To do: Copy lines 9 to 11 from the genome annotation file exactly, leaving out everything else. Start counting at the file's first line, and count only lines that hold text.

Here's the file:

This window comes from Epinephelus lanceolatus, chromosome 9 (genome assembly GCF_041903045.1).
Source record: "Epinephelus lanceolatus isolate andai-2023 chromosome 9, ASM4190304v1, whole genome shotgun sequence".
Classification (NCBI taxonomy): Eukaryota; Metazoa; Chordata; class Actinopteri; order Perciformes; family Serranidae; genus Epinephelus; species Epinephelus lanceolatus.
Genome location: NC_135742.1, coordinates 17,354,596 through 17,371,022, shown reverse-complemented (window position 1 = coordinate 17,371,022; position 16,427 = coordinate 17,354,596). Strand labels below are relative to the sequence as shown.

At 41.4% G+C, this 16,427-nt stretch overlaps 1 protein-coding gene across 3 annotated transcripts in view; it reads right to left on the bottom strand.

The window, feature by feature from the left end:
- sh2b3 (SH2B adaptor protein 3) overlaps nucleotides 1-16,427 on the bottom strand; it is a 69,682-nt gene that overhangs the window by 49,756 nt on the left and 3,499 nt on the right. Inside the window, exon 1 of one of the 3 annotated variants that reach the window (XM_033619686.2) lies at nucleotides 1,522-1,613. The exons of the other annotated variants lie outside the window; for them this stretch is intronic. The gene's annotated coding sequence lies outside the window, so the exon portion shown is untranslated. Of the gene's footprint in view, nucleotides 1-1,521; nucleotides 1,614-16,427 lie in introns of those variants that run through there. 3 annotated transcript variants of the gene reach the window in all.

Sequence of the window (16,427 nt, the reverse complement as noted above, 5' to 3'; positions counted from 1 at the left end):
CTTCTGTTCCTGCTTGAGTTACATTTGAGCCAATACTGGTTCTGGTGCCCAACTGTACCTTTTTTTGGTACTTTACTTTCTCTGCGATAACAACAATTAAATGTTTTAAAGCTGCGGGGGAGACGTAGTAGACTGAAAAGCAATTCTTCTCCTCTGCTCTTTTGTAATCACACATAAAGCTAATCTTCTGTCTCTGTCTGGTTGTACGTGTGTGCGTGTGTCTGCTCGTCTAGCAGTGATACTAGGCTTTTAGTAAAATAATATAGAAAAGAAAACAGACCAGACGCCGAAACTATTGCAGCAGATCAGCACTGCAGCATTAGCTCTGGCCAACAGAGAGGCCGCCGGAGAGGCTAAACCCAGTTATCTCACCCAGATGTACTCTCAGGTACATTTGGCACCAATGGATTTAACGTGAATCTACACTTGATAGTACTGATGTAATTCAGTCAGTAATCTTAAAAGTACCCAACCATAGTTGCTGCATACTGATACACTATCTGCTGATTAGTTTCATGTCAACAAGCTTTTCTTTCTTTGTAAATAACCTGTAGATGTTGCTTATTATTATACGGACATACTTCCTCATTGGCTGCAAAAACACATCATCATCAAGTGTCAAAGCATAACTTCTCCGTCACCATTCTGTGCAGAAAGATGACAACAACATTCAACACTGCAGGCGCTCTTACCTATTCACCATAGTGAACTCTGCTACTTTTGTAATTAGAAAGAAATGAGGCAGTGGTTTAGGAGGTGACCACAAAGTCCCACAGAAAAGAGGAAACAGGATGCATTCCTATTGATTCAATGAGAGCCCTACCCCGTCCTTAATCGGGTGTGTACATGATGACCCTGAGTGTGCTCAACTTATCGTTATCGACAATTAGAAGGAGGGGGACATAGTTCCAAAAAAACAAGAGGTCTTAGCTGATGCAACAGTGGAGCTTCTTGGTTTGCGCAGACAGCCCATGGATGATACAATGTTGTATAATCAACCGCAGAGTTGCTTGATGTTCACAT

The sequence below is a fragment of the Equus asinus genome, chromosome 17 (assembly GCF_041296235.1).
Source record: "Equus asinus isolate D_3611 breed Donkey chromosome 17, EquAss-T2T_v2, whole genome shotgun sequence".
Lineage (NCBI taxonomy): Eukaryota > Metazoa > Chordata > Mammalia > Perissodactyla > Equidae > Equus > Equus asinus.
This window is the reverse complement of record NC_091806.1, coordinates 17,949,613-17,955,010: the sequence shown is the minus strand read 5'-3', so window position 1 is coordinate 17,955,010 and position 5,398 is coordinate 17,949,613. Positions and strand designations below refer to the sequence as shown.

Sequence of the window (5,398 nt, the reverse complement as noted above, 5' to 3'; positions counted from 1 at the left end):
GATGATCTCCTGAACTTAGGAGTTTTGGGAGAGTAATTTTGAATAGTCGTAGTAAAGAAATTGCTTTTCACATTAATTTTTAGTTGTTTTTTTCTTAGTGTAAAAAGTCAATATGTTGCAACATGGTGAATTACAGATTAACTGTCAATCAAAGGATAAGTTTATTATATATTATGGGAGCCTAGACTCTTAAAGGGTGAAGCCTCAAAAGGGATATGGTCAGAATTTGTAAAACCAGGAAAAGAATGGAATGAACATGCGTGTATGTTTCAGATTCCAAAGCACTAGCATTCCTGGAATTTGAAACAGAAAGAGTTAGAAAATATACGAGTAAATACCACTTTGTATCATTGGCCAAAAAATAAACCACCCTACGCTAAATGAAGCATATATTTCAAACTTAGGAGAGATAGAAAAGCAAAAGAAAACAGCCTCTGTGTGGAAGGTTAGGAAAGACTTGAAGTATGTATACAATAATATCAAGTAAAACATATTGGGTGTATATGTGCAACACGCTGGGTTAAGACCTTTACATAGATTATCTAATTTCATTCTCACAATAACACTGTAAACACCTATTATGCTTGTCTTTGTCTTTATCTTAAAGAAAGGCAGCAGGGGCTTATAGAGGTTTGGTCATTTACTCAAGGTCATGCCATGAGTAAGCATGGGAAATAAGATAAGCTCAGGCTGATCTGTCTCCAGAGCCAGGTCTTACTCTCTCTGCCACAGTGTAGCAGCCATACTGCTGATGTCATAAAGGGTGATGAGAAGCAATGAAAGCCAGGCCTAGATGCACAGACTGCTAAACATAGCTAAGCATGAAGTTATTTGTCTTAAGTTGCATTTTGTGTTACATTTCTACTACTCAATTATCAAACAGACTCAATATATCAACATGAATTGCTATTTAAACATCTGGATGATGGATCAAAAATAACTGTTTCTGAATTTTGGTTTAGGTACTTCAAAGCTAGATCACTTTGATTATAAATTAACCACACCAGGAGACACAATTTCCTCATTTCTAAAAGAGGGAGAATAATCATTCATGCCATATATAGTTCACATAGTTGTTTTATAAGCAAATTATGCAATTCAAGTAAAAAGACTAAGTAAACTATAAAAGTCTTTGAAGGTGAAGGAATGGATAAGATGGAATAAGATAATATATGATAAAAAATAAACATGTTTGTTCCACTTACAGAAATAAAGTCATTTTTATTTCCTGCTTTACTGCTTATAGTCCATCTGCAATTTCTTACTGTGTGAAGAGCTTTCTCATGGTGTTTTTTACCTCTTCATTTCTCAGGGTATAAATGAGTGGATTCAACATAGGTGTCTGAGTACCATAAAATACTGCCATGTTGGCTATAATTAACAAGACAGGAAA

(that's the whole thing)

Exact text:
CTTCTGTTCCTGCTTGAGTTACATTTGAGCCAATACTGGTTCTGGTGCCCAACTGTACCTTTTTTTGGTACTTTACTTTCTCTGCGATAACAACAATTAAATGTTTTAAAGCTGCGGGGGAGACGTAGTAGACTGAAAAGCAATTCTTCTCCTCTGCTCTTTTGTAATCACACATAAAGCTAATCTTCTGTCTCTGTCTGGTTGTACGTGTGTGCGTGTGTCTGCTCGTCTAGCAGTGATACTAGGCTTTTAGTAAAATAATATAGAAAAGAAAACAGACCAGACGCCGAAACTATTGCAGCAGATCAGCACTGCAGCATTAGCTCTGGCCAACAGAGAGGCCGCCGGAGAGGCTAAACCCAGTTATCTCACCCAGATGTACTCTCAGGTACATTTGGCACCAATGGATTTAACGTGAATCTACACTTGATAGTACTGATGTAATTCAGTCAGTAATCTTAAAAGTACCCAACCATAGTTGCTGCATACTGATACACTATCTGCTGATTAGTTTCATGTCAACAAGCTTTTCTTTCTTTGTAAATAACCTGTAGATGTTGCTTATTATTATACGGACATACTTCCTCATTGGCTGCAAAAACACATCATCATCAAGTGTCAAAGCATAACTTCTCCGTCACCATTCTGTGCAGAAAGATGACAACAACATTCAACACTGCAGGCGCTCTTACCTATTCACCATAGTGAACTCTGCTACTTTTGTAATTAGAAAGAAATGAGGCAGTGGTTTAGGAGGTGACCACAAAGTCCCACAGAAAAGAGGAAACAGGATGCATTCCTATTGATTCAATGAGAGCCCTACCCCGTCCTTAATCGGGTGTGTACATGATGACCCTGAGTGTGCTCAACTTATCGTTATCGACAATTAGAAGGAGGGGGACATAGTTCCAAAAAAACAAGAGGTCTTAGCTGATGCAACAGTGGAGCTTCTTGGTTTGCGCAGACAGCCCATGGATGATACAATGTTGTATAATCAACCGCAGAGTTGCTTGATGTTCACAT

The sequence below is a fragment of the Equus asinus genome, chromosome 17 (assembly GCF_041296235.1).
Source record: "Equus asinus isolate D_3611 breed Donkey chromosome 17, EquAss-T2T_v2, whole genome shotgun sequence".